Andrew Wilson has needed a pair of eyeglasses for the last eight years. He’s never been able to afford them.
“I’ve never had medical coverage,” he said.
Despite which, Wilson has kept himself busy and fed doing warehouse work and as a “backyard mechanic,” he said. But in recent months, Wilson and his wife and three children landed in the street because of “certain circumstances” that he didn’t want to describe.
What he did want to describe is his gratitude for Project Homeless Connect, a clearinghouse of free services that got Wilson new work boots, a winter coat and an eye exam. Others got free haircuts and first aid, counseling and dental care, housing tips and employment leads. Hundreds of homeless people showed up; dozens of service providers and volunteers were on hand to help out.
“I am real glad these people are willing to take the time and effort to help people who really need help,” Wilson said. With new boots on his feet, Wilson said, he’s hoping to get to score a job that includes medical coverage for his family.
This year’s event was the fifth annual Project Homeless Connect — and the first held outside Vancouver’s downtown area. In previous years, the site has been a conference room at the Red Lion Hotel Vancouver at the Quay; this year, it was Living Water Community Church, on Northeast 65th Avenue. That’s a stone’s throw from the former Kmart that’s become Living Hope Church and from the new Share headquarters on Andresen Road — all places where assistance for the needy is a top priority.
This year’s event marked new partnerships between chief sponsor the Council for the Homeless and local churches and networks of church-based volunteers like Compassionate Vancouver and Go Connect, organizers said.
“We have wonderful new partners in these faith communities who are really interested in reaching out,” said Cheryl Pfaff, president of the board of directors of the Council for the Homeless.
Living Water Church has been in the Fisher’s Landing area for the last decade, youth pastor David Brashler said, but moved to the central city last
year “because there’s a lot of brokenness, a lot of need, a lot of hopelessness here.”
To get homeless folks over from downtown Vancouver, organizers took donations for the bus tickets that they distributed, and they operated special shuttles from the Share House shelter and other logical locations.
But Kevin Hiebert, who coordinates the seasonal Winter Hospitality Overflow shelters in Vancouver, added that moving the event into central Vancouver and out of downtown made it a lot more available to homeless families — as opposed to single men.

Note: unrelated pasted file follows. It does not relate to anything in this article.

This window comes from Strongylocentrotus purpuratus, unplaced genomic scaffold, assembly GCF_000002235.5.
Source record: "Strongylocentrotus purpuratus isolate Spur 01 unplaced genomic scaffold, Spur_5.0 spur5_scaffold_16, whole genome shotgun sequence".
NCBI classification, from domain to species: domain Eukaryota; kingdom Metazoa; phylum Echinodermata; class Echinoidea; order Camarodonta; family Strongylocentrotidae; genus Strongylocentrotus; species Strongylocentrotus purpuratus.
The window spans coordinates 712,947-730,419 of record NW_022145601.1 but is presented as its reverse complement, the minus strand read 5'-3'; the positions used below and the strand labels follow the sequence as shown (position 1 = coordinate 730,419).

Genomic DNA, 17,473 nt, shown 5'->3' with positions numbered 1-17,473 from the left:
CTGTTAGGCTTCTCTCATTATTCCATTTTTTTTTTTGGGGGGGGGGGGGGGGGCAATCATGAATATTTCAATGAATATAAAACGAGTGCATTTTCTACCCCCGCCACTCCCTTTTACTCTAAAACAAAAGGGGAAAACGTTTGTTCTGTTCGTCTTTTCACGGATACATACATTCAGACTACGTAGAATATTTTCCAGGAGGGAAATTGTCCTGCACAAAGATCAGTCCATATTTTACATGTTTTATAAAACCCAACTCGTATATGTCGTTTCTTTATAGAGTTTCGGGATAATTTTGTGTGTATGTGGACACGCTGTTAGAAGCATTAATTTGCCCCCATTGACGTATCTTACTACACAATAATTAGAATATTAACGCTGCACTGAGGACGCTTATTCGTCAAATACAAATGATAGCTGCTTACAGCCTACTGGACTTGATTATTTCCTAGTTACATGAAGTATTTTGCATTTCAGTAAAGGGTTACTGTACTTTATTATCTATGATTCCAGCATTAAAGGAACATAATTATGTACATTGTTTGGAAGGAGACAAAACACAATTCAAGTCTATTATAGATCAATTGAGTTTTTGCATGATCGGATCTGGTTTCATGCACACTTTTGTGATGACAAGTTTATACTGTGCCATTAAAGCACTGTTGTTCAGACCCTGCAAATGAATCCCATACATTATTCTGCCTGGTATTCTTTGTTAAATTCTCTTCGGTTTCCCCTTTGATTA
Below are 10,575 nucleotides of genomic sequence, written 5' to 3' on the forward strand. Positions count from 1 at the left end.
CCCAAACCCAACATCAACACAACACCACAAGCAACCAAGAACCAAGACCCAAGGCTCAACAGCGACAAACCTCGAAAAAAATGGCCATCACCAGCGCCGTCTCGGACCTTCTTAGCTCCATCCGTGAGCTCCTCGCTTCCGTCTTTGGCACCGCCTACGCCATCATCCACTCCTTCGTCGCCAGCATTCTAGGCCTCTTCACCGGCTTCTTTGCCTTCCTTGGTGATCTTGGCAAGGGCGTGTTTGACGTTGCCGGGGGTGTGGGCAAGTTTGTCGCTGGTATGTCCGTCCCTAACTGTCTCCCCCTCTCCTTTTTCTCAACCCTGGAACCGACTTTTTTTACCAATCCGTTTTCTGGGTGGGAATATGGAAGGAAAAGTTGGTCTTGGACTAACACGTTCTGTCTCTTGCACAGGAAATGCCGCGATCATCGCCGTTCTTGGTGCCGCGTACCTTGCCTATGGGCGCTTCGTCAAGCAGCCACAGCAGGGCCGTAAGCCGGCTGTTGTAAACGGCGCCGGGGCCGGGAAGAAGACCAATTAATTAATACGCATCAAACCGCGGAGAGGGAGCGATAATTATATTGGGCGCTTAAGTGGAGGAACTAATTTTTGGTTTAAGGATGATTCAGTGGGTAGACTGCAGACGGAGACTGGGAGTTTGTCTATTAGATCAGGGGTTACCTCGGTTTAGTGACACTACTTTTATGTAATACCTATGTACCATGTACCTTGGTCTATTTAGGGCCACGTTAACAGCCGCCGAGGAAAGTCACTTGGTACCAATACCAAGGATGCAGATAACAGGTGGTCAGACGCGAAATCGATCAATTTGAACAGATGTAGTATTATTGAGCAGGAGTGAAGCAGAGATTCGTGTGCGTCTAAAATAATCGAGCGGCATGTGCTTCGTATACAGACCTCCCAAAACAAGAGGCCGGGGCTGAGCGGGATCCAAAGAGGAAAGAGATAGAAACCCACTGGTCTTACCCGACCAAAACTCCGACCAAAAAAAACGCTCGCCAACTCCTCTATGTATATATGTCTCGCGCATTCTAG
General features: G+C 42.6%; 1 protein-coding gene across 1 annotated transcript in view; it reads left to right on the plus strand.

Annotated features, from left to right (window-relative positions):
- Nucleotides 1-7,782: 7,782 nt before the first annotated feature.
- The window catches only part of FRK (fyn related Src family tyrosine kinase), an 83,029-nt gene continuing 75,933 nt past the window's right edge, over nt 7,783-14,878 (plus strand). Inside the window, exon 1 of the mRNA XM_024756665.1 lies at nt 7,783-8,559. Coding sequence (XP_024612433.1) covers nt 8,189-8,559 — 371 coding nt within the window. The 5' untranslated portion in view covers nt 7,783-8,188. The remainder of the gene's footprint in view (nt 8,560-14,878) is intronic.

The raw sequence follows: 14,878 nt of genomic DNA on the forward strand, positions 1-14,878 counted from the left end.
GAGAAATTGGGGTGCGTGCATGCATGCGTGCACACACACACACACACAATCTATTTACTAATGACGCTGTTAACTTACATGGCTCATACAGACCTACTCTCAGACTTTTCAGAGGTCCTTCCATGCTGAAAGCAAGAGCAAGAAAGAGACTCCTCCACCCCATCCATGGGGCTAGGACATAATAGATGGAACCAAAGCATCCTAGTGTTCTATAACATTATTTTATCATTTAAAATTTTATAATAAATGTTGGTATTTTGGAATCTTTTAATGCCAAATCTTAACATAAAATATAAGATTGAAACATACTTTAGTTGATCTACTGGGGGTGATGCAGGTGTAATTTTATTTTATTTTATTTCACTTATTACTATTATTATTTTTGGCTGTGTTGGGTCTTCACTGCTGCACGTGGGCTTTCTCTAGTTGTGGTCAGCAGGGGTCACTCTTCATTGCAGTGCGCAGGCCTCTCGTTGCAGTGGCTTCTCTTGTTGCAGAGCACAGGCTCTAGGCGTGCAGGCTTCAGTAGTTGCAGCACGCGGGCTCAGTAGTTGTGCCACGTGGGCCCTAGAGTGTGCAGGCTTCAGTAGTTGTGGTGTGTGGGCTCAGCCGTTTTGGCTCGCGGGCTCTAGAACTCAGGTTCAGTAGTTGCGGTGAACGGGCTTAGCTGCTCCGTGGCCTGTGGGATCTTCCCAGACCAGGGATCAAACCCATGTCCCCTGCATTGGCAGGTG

Lena Chard, 39, came to Homeless Connect to get a haircut and coat. She’s waiting on some surgery, she said, but hopes to head back to school after that. She’s not homeless, she said — she lives in a subsidized apartment and is permanently disabled — and looks forward to the day she can be a volunteer, rather than a consumer, at Homeless Connect.
‘Lifesaver for me’
Outside, a fellow named Jason was effusive about the free boots he’d just stuffed his feet into. He proudly pointed out that they are Danner Boots, made right across the river in Portland.
“I would never be able to afford such a prestigious pair of boots,” said Jason, who’s been sheltered at Share House for the last couple of months. “They are going to be a lifesaver for me. I just want to say how grateful I am that these good people are here.”
“I’m not walking around the way I used to,” said Manuel Galaviz, who was also beaming over his new footwear. “I can’t do more than three miles a day.” Galaviz used to live with his mother, he said, but when she died, he was “hung out to dry.” He’s worked as a driver and handyman for a friend, but when that friend hit the skids, Galaviz did too. He’s been living at Share House and dreaming of the day he can help build affordable housing for people just like him.
“I just came down here to get some help and see all my friends,” said Gary Adams, 48, as he waited for a haircut with his therapy dog, Poncho. Poncho helps Adams deal with a bevy of mental problems — including anxiety, bipolar and attention deficit hyperactivity disorders, he said.
Adams and Poncho usually live in a tent — but when it’s cold and rainy, Adams hunts for shelter because he wants to get his best friend indoors.
Adams was feeling triumphal on Thursday because he’d gone 30 days clean and sober — and has faith that that’s the ticket to a housing subsidy.
“I need to go back to court, but after that we might be going to our own place,” he said with a grin.